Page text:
New diagnosis. AML. Poor prognosis. Mom confident. Prefiere espanol. Playful, curly black locks. A real lady-killer at 12 months. Su fe en El Dios. Chemotherapy. Good PO. Broken Spanish. Está bien. New rash. Hopeful spirit. Está bien. Restricted from the garden. Está bien. Curly black locks fall to the floor. Está bien. Todo está bien.

Omar Shakeel
Healthy boy with new onset seizures,
Diagnosed with AVM, successfully resected, prognosis good,
We anticipate a quick recovery.
Increased ICP. EVD continues to drain. Pentobarb coma.
Three weeks pass,
we expect the worst.
Parents refuse to give up…
Just when your mind is made up,
his mind wakes up.
Never give up on miracles.

Uriel Castaneda
4 a.m. 3-year-old niece in Egleston ED. Bowel telescoping explains her shrieks. Uncle is here! What can he do? Explain diagnosis, bring popsicles, play Frozen the movie, interpret, advocate. He’s tired. Is he doing enough? Pain subsides with reduction. No surgery, thank God. How will I be remembered? Will my niece remember me as the doctor 
or the uncle?  

Rob Gonsalves
It wasn’t long ago that I was the one 
in a hospital bed. A new diagnosis. 
Finger-sticks and insulin injections. 
A long and bumpy road that undoubtedly led to my career in medicine. 
Now I am the one in the white coat. Making the diagnosis. Breaking the 
bad news. Offering hope. It’s come 
full circle.

Courtney Charvat
Back on service
Kid with rash may have Middle Eastern Respiratory Syndrome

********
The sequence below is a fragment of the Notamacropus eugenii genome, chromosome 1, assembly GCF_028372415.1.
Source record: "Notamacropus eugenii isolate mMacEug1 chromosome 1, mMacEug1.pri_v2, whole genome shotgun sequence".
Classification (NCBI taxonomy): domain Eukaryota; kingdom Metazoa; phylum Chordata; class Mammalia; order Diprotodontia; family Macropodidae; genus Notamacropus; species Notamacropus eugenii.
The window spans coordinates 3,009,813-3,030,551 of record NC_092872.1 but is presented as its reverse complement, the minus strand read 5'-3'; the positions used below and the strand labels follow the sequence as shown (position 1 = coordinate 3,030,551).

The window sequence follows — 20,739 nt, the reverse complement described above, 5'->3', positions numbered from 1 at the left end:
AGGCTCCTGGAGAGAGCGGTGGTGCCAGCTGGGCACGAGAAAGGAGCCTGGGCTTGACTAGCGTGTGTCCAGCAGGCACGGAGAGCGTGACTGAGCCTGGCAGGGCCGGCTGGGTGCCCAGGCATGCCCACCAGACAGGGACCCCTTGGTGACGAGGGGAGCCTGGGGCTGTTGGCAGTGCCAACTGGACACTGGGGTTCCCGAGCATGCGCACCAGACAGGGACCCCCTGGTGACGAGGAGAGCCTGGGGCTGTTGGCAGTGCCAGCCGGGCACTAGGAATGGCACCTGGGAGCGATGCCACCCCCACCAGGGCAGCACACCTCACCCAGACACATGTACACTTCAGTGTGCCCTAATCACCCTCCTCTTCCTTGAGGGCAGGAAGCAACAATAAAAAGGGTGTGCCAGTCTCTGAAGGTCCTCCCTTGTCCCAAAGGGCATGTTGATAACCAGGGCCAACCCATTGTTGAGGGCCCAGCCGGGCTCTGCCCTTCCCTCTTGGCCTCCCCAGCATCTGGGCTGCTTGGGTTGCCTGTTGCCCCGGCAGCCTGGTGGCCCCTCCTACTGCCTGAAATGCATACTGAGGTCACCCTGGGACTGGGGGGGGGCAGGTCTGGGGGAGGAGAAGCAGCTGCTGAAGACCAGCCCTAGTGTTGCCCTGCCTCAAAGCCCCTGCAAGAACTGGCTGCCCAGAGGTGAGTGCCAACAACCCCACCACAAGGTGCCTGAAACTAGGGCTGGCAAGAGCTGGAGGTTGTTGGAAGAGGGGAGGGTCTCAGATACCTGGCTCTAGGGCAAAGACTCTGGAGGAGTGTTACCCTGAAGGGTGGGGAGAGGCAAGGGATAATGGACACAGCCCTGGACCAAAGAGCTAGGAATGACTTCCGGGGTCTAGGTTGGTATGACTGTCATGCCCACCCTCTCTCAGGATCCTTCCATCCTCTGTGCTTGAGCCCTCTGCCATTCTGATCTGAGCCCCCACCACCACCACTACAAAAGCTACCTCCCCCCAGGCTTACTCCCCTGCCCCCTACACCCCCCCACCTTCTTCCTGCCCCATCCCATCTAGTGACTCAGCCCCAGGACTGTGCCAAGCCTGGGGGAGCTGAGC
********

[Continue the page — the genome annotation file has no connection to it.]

… Cool!
Mom says visited Dubai, rode camels.
Dr. Miller super excited!
Health crisis! CDC called, lab emergently opened.
MERS negative.
Mom acts weird, goes to ED because nonresponsive.
Call grandma who says, “He’s never left Georgia. No camels. Momma crazy.”
Discharge diagnosis … rash.

Brian Winn
Hot summer day, middle of June. EMS calls in 5-year-old drowning, in asystole. We beat on her chest, give many rounds of epi surrounded by noisy chaos. All the while she stays cool, dark and dusky. The attending finally ends the madness. Mom asks “Why my child?” I reply, “I wish I knew.”

Allison Gay
Hughes Clinic, intern year. Newborn visit. First-time mom, full of questions.
I feel overwhelmed too, but we make it through. 2-week visit, 2 months, then 4. Always bigger, always happier.
9-month visit now, big laugh, bigger cheeks.  Mom holds him up, whispers in his ear, “Look bud, it’s your doctor!”
Small victories.

Marie Dufitumukiza
Notification—2-month-old by EMS—cardiac arrest. Heart thumps! Nervous! Eyes on attending. “What do I do?” “CPR.” Sigh of relief. I can do this. Baby arrives, unresponsive. Start compressions. Praying under breath. Mother stands in corner with tears, 5, 10, 15 minutes, nothing. “Time to call it.” 
I look up, lump in throat.

Laura Wilson
18-year-old with terrible disease. Dialysis dependent. Listed for transplant. Finally gets the call. Initial course is rocky but almost ready for home. “My back hurts. I don’t feel so good.” Crash. Code. Arterial anastomosis blown. Transplant is lost. Depression sets in. “I shouldn’t have survived.” Epiphany occurs. He is strong. Relisted once again.